The recall and referendum system, so prevalent in the Western United States, was established in the 1920s and 1930s to place a check on entrenched political parties and their allies—special interest groups. The U.S. Constitution limited the direct participation of citizens in public affairs because the Founders worried that an impassioned majority would violate the rights of minorities. Political reform movements in the Western U.S. sought to increase their voice in policy-making through the use of elections that would directly legislate, thus bypassing party controlled state and local governments. The recall and referendum system has long pitted the ambitions of outside groups against political insiders.
TBR Blog is a space for commentary, opinion and reports on research in progress.
In Idaho, the political conflict unfolding over how to reform education is the most recent movement in a century-long political struggle of citizens to make their voices heard inside halls of power. In 2011, Idaho lawmakers passed a series of education bills designed to increase the availability of technology in the classroom, weaken unions and implement merit pay for teachers. In 2012, Idaho voters used the referendum process to reject all three bills. Surprisingly, 57 percent of voters rejected Proposition 1, and even higher percentages rejected the rest of the “Luna Laws,” which were named after Tom Luna, Idaho’s Superintendent of Public Instruction.
In 2013, among their first orders of business, state legislators introduced bills that were remarkably similar to some of the legislation that had just been rejected. Given that the “Will of the People,” as expressed through the referendum, resoundingly rejected the majority party’s bills, what motivates state legislators to introduce legislation recently repealed by popular vote?
- Limited political competition. Idaho is a one-party state, dominated by the Republican Party. Republican leaders have likely calculated that the weakness of the Democratic Party gives them carte blanche to select policies that were recently rejected by the voters.
- Electoral Rules. Recent changes in the primary system require party registration to vote in primary elections. One consequence is that more conservative candidates are likely to win GOP primary elections as a more conservative base turns out for primaries. Given the limited political competition, Idaho’s legislators are likely to be more conservative than in the recent past.
- Ideology. Idaho is an increasingly conservative state. A political ideology that promotes limited government, weak unions, and the privatization of education enjoys a strong following within the party. Thus, by introducing legislation similar to that rejected by voters, Republican state legislators are responding to the interests of their most partisan followers rather than the policy preferences of the majority of Idaho’s citizens.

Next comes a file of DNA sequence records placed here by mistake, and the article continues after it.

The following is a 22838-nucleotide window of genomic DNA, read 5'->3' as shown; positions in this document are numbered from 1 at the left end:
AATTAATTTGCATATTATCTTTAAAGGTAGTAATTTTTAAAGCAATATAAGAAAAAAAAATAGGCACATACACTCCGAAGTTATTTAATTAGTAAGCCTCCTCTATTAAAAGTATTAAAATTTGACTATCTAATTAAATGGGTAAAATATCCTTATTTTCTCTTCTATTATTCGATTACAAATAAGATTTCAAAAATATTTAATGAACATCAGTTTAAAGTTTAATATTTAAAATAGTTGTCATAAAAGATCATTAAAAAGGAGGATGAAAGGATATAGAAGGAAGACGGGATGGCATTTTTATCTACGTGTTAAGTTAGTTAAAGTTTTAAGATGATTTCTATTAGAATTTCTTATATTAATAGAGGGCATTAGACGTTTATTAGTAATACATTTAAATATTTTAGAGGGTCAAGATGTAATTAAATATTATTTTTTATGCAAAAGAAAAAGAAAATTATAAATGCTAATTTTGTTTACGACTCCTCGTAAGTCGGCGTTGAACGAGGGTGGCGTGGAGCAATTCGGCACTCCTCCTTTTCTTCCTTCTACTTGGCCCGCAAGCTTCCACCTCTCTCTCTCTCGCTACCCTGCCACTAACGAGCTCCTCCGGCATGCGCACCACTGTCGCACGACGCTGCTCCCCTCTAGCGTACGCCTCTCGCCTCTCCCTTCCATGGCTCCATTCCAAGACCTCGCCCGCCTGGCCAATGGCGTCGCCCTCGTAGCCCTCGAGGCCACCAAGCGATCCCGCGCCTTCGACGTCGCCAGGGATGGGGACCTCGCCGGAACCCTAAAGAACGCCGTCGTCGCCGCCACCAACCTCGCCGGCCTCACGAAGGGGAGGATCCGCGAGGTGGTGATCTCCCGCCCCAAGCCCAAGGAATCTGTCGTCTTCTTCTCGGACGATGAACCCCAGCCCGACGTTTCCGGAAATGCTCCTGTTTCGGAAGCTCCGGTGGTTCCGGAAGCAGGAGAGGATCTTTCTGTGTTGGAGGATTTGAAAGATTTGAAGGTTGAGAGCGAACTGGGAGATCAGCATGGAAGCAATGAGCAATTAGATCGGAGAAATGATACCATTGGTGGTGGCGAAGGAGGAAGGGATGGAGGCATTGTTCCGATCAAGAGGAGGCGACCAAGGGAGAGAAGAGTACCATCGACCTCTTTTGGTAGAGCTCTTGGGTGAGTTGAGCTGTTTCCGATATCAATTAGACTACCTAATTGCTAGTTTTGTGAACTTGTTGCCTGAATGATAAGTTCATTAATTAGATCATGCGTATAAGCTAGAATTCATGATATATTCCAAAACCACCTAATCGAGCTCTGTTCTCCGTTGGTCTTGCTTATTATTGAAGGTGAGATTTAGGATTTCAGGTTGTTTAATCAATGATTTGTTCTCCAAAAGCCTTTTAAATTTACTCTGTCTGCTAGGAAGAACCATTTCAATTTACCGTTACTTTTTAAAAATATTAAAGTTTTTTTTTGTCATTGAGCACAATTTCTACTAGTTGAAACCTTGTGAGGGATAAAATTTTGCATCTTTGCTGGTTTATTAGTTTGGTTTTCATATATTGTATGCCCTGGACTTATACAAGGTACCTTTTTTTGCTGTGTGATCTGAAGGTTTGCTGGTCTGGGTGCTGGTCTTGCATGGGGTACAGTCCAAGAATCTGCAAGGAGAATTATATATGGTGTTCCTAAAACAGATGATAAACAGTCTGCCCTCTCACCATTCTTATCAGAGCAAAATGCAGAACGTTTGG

- Splitting the opposition. By first introducing legislation that weakens unions, Republican leaders are signaling that they believe the union-related referendum was only successful because it was tied to two other propositions that many parents thought would have immediate and long-term negative effects on schools. Republicans are hoping to split unions and parents.
- Collective Action. It is very difficult to maintain a social movement. People get tired, their lives get busy, they move on to other activities. By introducing these bills, the Republican leadership is working under the premise that parents who volunteered time last year to reject the “Luna Laws” are less likely to mobilize this year. The time and energy cost of re-introducing the legislation is much lower than organizing opposition to those pieces of legislation. Teacher unions funded much of the collective action in 2012, which means that if the Republican Party’s strategy is correct, there will be a weaker response.
This last point demonstrates the fault lines between representative and direct democracy, the fault lines between the strategic interests of political parties and the broader, general interests of voters and parents and the fault lines between unions and parents. Parents have long organized themselves in the United States to promote their children’s educational opportunities. It is quite reasonable to expect that parents will once again organize themselves, but we shouldn’t expect to see the same level of mobilization if the Republican leadership focuses just on legislation that weakens unions. It is plausible that parents and teachers will organize themselves again to reject policies they believe will further undermine education in Idaho, but it is less likely if the legislation is restricted to weakening unions.
The views and opinions expressed here are those of the writer and do not necessarily reflect those of Boise State University, the Center for Idaho History and Politics, or the School of Public Service.